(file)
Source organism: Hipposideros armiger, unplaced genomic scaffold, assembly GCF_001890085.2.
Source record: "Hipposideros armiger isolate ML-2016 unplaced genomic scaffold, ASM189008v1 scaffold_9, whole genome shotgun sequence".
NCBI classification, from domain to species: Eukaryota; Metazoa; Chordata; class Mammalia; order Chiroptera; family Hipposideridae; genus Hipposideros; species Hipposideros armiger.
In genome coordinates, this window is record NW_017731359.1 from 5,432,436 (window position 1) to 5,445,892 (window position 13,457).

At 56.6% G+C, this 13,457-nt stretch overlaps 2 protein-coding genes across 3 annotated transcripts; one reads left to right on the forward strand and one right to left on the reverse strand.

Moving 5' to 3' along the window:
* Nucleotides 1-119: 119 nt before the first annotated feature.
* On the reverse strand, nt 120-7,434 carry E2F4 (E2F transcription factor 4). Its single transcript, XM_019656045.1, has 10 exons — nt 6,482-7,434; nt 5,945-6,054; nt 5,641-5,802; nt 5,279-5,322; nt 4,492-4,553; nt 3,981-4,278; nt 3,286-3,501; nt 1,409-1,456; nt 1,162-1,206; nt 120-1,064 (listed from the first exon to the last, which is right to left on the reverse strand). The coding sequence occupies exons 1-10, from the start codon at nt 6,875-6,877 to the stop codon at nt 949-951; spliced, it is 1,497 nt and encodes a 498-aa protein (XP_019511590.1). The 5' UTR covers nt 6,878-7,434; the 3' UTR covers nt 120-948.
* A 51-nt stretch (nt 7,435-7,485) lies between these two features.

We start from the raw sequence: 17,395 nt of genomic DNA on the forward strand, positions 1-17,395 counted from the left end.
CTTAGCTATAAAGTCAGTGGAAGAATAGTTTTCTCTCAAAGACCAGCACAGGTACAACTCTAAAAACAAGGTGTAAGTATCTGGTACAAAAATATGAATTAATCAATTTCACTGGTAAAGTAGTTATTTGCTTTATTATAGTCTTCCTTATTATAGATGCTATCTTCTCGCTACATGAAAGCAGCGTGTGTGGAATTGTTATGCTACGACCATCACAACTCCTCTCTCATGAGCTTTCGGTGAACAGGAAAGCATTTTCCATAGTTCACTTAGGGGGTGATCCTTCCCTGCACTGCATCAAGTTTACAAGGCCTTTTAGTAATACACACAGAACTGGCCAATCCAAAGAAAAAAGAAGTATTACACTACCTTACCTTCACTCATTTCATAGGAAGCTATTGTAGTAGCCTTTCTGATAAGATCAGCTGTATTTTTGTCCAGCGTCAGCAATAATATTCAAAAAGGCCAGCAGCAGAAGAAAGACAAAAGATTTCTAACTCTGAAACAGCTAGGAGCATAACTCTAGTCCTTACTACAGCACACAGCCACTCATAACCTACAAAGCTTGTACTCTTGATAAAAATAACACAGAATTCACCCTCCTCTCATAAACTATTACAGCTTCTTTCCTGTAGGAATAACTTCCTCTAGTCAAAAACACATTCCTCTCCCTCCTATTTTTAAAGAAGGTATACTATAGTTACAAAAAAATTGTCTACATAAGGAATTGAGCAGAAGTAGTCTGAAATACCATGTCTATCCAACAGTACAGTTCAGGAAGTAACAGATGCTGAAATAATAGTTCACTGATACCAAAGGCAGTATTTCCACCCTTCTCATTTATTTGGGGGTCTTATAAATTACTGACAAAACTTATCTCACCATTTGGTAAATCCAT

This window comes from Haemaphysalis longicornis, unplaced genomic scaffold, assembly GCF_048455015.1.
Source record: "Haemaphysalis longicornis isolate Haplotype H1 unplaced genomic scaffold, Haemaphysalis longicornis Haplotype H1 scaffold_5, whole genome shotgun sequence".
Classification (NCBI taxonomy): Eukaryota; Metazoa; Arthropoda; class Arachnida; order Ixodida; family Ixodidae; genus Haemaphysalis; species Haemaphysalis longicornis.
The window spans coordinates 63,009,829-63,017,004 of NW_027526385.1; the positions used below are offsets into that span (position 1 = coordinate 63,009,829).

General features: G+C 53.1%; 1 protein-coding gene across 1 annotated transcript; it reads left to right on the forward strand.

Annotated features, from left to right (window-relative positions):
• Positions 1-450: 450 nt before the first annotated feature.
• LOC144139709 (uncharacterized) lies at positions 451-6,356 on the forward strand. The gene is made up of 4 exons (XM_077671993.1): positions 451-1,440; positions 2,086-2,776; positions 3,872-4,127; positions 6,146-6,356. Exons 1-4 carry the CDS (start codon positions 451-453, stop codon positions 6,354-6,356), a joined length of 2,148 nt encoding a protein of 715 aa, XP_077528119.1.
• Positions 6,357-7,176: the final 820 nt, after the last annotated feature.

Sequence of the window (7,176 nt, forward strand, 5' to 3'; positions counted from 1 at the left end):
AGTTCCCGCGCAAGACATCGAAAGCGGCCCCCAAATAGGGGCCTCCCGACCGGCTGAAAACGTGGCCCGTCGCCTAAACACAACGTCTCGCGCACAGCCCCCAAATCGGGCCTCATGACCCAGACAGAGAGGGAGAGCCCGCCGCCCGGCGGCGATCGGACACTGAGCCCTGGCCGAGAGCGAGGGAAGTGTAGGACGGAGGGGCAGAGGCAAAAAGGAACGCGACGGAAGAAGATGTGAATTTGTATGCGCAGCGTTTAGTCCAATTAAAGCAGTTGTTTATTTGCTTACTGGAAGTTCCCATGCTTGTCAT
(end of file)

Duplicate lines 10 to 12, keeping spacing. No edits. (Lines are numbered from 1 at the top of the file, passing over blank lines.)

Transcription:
We start from the raw sequence: 17,395 nt of genomic DNA on the forward strand, positions 1-17,395 counted from the left end.
CTTAGCTATAAAGTCAGTGGAAGAATAGTTTTCTCTCAAAGACCAGCACAGGTACAACTCTAAAAACAAGGTGTAAGTATCTGGTACAAAAATATGAATTAATCAATTTCACTGGTAAAGTAGTTATTTGCTTTATTATAGTCTTCCTTATTATAGATGCTATCTTCTCGCTACATGAAAGCAGCGTGTGTGGAATTGTTATGCTACGACCATCACAACTCCTCTCTCATGAGCTTTCGGTGAACAGGAAAGCATTTTCCATAGTTCACTTAGGGGGTGATCCTTCCCTGCACTGCATCAAGTTTACAAGGCCTTTTAGTAATACACACAGAACTGGCCAATCCAAAGAAAAAAGAAGTATTACACTACCTTACCTTCACTCATTTCATAGGAAGCTATTGTAGTAGCCTTTCTGATAAGATCAGCTGTATTTTTGTCCAGCGTCAGCAATAATATTCAAAAAGGCCAGCAGCAGAAGAAAGACAAAAGATTTCTAACTCTGAAACAGCTAGGAGCATAACTCTAGTCCTTACTACAGCACACAGCCACTCATAACCTACAAAGCTTGTACTCTTGATAAAAATAACACAGAATTCACCCTCCTCTCATAAACTATTACAGCTTCTTTCCTGTAGGAATAACTTCCTCTAGTCAAAAACACATTCCTCTCCCTCCTATTTTTAAAGAAGGTATACTATAGTTACAAAAAAATTGTCTACATAAGGAATTGAGCAGAAGTAGTCTGAAATACCATGTCTATCCAACAGTACAGTTCAGGAAGTAACAGATGCTGAAATAATAGTTCACTGATACCAAAGGCAGTATTTCCACCCTTCTCATTTATTTGGGGGTCTTATAAATTACTGACAAAACTTATCTCACCATTTGGTAAATCCAT

This window comes from Haemaphysalis longicornis, unplaced genomic scaffold, assembly GCF_048455015.1.